Microsoft and many of the players, coaches, and announcers in the NFL have seemingly had a contentious relationship to put things nicely.
When news broke of the multi-billion dollar deal, Microsoft struck with the NFL to market and promote its Surface tablets many observers saw it as nothing more than a cash grab for the NFL, and since then the league has proven them mostly correct.
Year after year, the NFL has managed to grab headline attention for its fumbling of partnered promotion of Microsoft's Surface tablet.
Despite the very public embarrassments the Surface tablet brand has suffered at the mishandling of the NFL, Microsoft remains committed to its partnership with the league, and many of the players and coaches are proving to be real fans of the tech.
While most of the headlines during the Microsoft and NFL partnership have painted the collaboration in a negative light, writer Athima Chansanachi grabs a more in-depth analysis of the relationship between the two.
Here are a few key quotes from Chansanchi's report:
We have a unique technology partnership with the NFL,” says James Bernstrom, Microsoft product marketing director for Windows and Devices Marketing. “They know football; we know technology. We’re able to provide a consistent, reliable experience, and that allows them to focus on football.”
We live and die by those things on the sidelines,” says Brandon Fisher, defensive backs coach for the Los Angeles Rams. “When we’re not on the field we are adjusting, and everybody is surrounding the one Surface. That’s our livelihood on Sundays, those things.” He added that it’s helpful to have four focused pictures that they can zoom in on, rather than two black-and-white photos.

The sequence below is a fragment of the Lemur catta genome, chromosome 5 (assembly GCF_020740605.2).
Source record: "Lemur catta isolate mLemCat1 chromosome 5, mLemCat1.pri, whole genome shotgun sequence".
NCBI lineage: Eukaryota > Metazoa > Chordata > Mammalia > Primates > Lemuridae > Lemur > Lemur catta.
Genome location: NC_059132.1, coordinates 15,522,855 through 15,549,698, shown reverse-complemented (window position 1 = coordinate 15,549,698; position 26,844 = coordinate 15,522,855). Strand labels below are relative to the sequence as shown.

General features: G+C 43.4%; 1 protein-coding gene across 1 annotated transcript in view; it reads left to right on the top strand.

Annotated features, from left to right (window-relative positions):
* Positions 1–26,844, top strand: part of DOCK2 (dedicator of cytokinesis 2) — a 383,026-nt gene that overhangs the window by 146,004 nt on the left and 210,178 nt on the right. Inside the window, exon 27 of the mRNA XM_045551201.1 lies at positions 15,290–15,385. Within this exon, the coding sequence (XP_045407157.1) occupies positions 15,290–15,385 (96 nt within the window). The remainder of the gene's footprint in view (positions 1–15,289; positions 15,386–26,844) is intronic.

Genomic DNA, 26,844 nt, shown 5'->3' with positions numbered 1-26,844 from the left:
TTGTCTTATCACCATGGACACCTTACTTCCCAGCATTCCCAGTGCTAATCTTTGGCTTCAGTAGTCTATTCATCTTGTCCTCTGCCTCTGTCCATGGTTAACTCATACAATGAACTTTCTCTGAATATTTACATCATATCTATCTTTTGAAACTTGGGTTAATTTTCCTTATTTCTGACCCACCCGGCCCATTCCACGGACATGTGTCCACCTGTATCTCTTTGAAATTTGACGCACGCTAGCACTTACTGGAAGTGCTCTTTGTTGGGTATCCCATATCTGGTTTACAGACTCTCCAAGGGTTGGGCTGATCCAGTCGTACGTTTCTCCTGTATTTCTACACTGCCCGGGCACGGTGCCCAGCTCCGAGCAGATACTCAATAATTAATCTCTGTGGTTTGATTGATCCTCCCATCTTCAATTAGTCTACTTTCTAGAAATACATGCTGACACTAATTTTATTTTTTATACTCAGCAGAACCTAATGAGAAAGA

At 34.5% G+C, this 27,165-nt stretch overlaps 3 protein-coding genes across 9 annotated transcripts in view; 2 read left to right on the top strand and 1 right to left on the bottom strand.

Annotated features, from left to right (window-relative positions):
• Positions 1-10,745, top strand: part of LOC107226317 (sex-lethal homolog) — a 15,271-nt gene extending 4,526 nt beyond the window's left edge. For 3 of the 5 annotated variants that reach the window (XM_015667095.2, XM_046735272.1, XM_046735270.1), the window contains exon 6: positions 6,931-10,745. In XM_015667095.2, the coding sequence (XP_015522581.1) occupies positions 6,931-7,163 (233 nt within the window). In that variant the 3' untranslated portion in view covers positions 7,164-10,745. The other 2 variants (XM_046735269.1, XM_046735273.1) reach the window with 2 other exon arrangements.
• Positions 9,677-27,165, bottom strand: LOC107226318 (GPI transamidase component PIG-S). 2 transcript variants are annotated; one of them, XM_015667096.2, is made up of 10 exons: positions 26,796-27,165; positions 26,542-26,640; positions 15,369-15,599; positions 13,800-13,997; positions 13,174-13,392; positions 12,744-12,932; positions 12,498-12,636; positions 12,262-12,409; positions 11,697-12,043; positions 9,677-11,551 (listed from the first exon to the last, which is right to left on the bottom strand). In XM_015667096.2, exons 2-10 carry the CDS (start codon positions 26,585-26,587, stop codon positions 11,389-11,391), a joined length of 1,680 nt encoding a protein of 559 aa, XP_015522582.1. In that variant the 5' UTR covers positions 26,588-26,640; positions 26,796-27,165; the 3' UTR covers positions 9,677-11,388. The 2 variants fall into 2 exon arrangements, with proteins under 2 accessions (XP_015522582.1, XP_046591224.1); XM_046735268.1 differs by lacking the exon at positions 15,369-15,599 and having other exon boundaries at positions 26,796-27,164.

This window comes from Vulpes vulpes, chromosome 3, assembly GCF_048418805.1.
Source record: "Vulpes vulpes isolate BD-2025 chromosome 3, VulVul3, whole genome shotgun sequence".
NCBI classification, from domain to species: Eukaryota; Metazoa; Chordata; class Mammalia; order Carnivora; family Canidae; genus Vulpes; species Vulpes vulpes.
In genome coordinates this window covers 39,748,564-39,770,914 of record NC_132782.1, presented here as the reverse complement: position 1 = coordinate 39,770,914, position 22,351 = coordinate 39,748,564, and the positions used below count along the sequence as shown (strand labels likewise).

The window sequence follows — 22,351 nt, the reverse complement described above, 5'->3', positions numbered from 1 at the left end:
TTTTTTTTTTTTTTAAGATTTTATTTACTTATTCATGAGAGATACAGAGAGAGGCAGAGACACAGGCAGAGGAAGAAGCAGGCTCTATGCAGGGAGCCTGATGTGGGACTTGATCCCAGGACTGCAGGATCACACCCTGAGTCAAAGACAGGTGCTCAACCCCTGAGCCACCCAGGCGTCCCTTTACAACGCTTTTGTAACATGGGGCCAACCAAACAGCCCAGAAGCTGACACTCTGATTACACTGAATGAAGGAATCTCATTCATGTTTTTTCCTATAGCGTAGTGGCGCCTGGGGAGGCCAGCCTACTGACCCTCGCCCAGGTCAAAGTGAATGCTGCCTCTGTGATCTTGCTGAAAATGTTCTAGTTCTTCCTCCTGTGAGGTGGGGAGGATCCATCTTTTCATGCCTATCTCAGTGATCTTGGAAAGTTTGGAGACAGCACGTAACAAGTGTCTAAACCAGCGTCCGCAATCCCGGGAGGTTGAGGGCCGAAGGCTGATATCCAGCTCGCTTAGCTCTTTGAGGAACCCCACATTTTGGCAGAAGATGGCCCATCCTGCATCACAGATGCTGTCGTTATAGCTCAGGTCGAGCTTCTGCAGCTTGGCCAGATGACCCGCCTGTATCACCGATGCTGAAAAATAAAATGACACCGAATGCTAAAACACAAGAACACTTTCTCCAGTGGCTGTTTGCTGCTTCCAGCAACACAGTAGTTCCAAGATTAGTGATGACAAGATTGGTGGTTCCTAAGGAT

Now, the command centers on both apps – hubs for all the action, similar to a home page – will give users the ability to customize the chips (tiles) by choosing two of their favorite teams to follow, up from one last year. They’ll also be able to toggle between the “Madden” game views and the live game. (CBS and Yahoo fantasy football aren’t available on the Windows 10 app.)
Users will also be able to stream live up to 10 Thursday night games thanks to Twitter through the app, without the need for a cable subscription. There are additional options too. Fans who want to watch every game through both apps can buy NFL Game Pass or the NFL Sunday Ticket on Direct TV (for Xbox One only). If you have Game Pass, you can watch a condensed version of the game of your choice on Windows 10 or Xbox One. With NFL Now, you can watch clips, get news and see big plays.
To read more about how the NFL and Microsoft are making the best of this multi-year multi-billion dollar partnership, give Chanasanchai's report a read.